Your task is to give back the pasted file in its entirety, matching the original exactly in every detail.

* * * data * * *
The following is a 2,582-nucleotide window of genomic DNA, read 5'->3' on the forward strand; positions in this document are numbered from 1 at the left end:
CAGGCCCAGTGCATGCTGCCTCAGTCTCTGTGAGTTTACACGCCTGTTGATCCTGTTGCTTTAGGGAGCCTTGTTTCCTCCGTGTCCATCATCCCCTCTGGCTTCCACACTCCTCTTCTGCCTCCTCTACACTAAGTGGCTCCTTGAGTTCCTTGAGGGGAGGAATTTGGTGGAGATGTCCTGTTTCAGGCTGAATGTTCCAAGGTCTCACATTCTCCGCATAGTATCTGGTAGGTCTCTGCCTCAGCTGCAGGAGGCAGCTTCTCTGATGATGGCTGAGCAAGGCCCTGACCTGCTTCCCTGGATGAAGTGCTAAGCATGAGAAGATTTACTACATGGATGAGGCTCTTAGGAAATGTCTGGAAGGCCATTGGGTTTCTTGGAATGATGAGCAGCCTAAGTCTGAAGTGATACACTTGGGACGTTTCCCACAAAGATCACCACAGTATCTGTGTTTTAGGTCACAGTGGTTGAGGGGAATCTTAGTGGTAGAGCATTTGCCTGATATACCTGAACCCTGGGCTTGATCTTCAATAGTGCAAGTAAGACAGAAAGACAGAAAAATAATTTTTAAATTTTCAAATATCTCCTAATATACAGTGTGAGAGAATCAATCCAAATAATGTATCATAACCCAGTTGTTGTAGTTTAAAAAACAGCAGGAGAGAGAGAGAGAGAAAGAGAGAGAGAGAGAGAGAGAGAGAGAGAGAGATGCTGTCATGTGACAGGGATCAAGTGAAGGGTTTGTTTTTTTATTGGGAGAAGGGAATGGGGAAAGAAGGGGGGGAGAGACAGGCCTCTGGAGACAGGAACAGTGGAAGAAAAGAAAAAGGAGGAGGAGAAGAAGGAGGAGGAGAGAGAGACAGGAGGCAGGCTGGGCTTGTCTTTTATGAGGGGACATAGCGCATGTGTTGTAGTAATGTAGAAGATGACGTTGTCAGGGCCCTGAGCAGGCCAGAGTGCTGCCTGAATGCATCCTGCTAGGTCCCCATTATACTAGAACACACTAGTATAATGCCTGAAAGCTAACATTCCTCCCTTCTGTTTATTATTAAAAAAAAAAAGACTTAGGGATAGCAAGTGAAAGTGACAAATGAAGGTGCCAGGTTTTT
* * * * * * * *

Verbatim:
The following is a 2,582-nucleotide window of genomic DNA, read 5'->3' on the forward strand; positions in this document are numbered from 1 at the left end:
CAGGCCCAGTGCATGCTGCCTCAGTCTCTGTGAGTTTACACGCCTGTTGATCCTGTTGCTTTAGGGAGCCTTGTTTCCTCCGTGTCCATCATCCCCTCTGGCTTCCACACTCCTCTTCTGCCTCCTCTACACTAAGTGGCTCCTTGAGTTCCTTGAGGGGAGGAATTTGGTGGAGATGTCCTGTTTCAGGCTGAATGTTCCAAGGTCTCACATTCTCCGCATAGTATCTGGTAGGTCTCTGCCTCAGCTGCAGGAGGCAGCTTCTCTGATGATGGCTGAGCAAGGCCCTGACCTGCTTCCCTGGATGAAGTGCTAAGCATGAGAAGATTTACTACATGGATGAGGCTCTTAGGAAATGTCTGGAAGGCCATTGGGTTTCTTGGAATGATGAGCAGCCTAAGTCTGAAGTGATACACTTGGGACGTTTCCCACAAAGATCACCACAGTATCTGTGTTTTAGGTCACAGTGGTTGAGGGGAATCTTAGTGGTAGAGCATTTGCCTGATATACCTGAACCCTGGGCTTGATCTTCAATAGTGCAAGTAAGACAGAAAGACAGAAAAATAATTTTTAAATTTTCAAATATCTCCTAATATACAGTGTGAGAGAATCAATCCAAATAATGTATCATAACCCAGTTGTTGTAGTTTAAAAAACAGCAGGAGAGAGAGAGAGAGAAAGAGAGAGAGAGAGAGAGAGAGAGAGAGAGAGATGCTGTCATGTGACAGGGATCAAGTGAAGGGTTTGTTTTTTTATTGGGAGAAGGGAATGGGGAAAGAAGGGGGGGAGAGACAGGCCTCTGGAGACAGGAACAGTGGAAGAAAAGAAAAAGGAGGAGGAGAAGAAGGAGGAGGAGAGAGAGACAGGAGGCAGGCTGGGCTTGTCTTTTATGAGGGGACATAGCGCATGTGTTGTAGTAATGTAGAAGATGACGTTGTCAGGGCCCTGAGCAGGCCAGAGTGCTGCCTGAATGCATCCTGCTAGGTCCCCATTATACTAGAACACACTAGTATAATGCCTGAAAGCTAACATTCCTCCCTTCTGTTTATTATTAAAAAAAAAAAGACTTAGGGATAGCAAGTGAAAGTGACAAATGAAGGTGCCAGGTTTTT